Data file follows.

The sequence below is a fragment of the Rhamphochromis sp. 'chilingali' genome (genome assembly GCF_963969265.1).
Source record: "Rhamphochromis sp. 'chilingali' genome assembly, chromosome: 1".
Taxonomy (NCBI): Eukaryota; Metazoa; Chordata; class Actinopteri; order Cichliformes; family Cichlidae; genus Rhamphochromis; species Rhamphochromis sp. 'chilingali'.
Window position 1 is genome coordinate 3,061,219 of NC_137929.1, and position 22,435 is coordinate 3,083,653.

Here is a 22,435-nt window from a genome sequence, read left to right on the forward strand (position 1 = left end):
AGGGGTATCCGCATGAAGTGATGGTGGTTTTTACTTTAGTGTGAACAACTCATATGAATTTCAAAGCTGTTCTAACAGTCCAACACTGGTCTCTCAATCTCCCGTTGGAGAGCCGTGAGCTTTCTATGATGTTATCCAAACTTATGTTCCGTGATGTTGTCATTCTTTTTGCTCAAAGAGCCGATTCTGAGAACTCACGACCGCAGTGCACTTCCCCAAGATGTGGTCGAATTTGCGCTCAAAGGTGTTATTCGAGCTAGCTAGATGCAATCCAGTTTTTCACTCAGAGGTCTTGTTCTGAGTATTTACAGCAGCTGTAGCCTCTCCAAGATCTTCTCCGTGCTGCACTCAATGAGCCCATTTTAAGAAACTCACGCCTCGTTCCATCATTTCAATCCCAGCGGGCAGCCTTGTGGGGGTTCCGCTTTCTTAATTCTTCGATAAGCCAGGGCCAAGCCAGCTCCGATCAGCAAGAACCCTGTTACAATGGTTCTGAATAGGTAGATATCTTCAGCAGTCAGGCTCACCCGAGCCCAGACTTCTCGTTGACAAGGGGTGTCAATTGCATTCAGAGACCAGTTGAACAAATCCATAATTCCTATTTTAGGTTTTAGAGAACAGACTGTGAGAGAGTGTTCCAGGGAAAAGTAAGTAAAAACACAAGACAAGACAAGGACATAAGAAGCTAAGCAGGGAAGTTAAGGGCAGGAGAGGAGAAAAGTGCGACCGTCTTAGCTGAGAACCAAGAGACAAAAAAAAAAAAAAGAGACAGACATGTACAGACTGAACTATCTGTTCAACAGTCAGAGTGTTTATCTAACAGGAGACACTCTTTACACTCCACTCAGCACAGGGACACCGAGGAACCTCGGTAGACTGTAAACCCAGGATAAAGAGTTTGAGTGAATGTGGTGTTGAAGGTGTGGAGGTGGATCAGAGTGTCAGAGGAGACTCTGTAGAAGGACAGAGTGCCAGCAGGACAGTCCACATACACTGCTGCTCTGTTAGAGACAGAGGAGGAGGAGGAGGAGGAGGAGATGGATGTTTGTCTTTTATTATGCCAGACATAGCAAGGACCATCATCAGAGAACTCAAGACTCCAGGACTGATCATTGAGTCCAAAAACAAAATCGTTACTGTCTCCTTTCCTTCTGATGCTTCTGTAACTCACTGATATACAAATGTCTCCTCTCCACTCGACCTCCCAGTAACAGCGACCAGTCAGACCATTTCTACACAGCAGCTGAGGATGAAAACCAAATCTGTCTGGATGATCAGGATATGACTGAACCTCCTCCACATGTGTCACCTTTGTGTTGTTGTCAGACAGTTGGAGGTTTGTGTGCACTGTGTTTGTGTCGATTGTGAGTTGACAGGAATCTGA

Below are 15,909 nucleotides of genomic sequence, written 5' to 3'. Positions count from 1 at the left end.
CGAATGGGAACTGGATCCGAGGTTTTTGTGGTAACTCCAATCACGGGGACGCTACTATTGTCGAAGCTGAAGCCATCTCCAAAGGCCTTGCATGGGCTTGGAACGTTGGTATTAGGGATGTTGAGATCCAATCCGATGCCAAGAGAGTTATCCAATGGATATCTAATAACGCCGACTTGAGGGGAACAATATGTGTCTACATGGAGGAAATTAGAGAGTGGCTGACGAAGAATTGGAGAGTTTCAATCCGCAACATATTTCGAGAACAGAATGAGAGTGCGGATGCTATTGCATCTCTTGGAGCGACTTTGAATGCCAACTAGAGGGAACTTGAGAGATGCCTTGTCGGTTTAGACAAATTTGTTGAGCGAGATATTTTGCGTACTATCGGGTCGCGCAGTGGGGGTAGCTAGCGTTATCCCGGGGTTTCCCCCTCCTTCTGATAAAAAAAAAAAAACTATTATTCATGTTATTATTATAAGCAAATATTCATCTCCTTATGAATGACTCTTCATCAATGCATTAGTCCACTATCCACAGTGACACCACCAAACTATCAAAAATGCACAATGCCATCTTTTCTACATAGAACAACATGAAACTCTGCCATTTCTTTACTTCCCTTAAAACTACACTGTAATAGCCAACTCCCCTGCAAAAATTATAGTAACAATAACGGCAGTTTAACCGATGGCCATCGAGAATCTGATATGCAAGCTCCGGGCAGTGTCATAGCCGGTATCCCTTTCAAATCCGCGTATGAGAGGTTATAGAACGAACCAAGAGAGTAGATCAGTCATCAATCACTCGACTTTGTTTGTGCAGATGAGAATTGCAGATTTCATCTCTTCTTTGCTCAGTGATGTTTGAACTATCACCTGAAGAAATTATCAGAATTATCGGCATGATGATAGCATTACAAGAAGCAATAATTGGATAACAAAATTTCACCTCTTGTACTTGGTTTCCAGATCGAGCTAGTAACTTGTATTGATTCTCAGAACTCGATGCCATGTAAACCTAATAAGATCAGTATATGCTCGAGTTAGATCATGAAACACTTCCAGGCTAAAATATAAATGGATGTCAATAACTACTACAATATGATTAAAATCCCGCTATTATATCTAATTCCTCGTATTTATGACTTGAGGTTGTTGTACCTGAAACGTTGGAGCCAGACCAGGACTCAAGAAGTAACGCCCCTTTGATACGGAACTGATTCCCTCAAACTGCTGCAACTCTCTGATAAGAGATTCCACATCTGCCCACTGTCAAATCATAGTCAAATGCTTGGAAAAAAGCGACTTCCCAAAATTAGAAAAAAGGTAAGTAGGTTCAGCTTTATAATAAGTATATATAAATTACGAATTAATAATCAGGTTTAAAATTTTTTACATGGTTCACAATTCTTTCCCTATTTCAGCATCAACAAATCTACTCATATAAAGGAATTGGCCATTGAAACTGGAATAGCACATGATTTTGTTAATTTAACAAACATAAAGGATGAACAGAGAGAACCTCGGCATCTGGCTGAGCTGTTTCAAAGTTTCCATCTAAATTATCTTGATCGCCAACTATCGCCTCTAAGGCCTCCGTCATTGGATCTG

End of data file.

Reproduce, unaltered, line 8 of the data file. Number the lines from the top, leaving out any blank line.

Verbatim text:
CGAATGGGAACTGGATCCGAGGTTTTTGTGGTAACTCCAATCACGGGGACGCTACTATTGTCGAAGCTGAAGCCATCTCCAAAGGCCTTGCATGGGCTTGGAACGTTGGTATTAGGGATGTTGAGATCCAATCCGATGCCAAGAGAGTTATCCAATGGATATCTAATAACGCCGACTTGAGGGGAACAATATGTGTCTACATGGAGGAAATTAGAGAGTGGCTGACGAAGAATTGGAGAGTTTCAATCCGCAACATATTTCGAGAACAGAATGAGAGTGCGGATGCTATTGCATCTCTTGGAGCGACTTTGAATGCCAACTAGAGGGAACTTGAGAGATGCCTTGTCGGTTTAGACAAATTTGTTGAGCGAGATATTTTGCGTACTATCGGGTCGCGCAGTGGGGGTAGCTAGCGTTATCCCGGGGTTTCCCCCTCCTTCTGATAAAAAAAAAAAAACTATTATTCATGTTATTATTATAAGCAAATATTCATCTCCTTATGAATGACTCTTCATCAATGCATTAGTCCACTATCCACAGTGACACCACCAAACTATCAAAAATGCACAATGCCATCTTTTCTACATAGAACAACATGAAACTCTGCCATTTCTTTACTTCCCTTAAAACTACACTGTAATAGCCAACTCCCCTGCAAAAATTATAGTAACAATAACGGCAGTTTAACCGATGGCCATCGAGAATCTGATATGCAAGCTCCGGGCAGTGTCATAGCCGGTATCCCTTTCAAATCCGCGTATGAGAGGTTATAGAACGAACCAAGAGAGTAGATCAGTCATCAATCACTCGACTTTGTTTGTGCAGATGAGAATTGCAGATTTCATCTCTTCTTTGCTCAGTGATGTTTGAACTATCACCTGAAGAAATTATCAGAATTATCGGCATGATGATAGCATTACAAGAAGCAATAATTGGATAACAAAATTTCACCTCTTGTACTTGGTTTCCAGATCGAGCTAGTAACTTGTATTGATTCTCAGAACTCGATGCCATGTAAACCTAATAAGATCAGTATATGCTCGAGTTAGATCATGAAACACTTCCAGGCTAAAATATAAATGGATGTCAATAACTACTACAATATGATTAAAATCCCGCTATTATATCTAATTCCTCGTATTTATGACTTGAGGTTGTTGTACCTGAAACGTTGGAGCCAGACCAGGACTCAAGAAGTAACGCCCCTTTGATACGGAACTGATTCCCTCAAACTGCTGCAACTCTCTGATAAGAGATTCCACATCTGCCCACTGTCAAATCATAGTCAAATGCTTGGAAAAAAGCGACTTCCCAAAATTAGAAAAAAGGTAAGTAGGTTCAGCTTTATAATAAGTATATATAAATTACGAATTAATAATCAGGTTTAAAATTTTTTACATGGTTCACAATTCTTTCCCTATTTCAGCATCAACAAATCTACTCATATAAAGGAATTGGCCATTGAAACTGGAATAGCACATGATTTTGTTAATTTAACAAACATAAAGGATGAACAGAGAGAACCTCGGCATCTGGCTGAGCTGTTTCAAAGTTTCCATCTAAATTATCTTGATCGCCAACTATCGCCTCTAAGGCCTCCGTCATTGGATCTG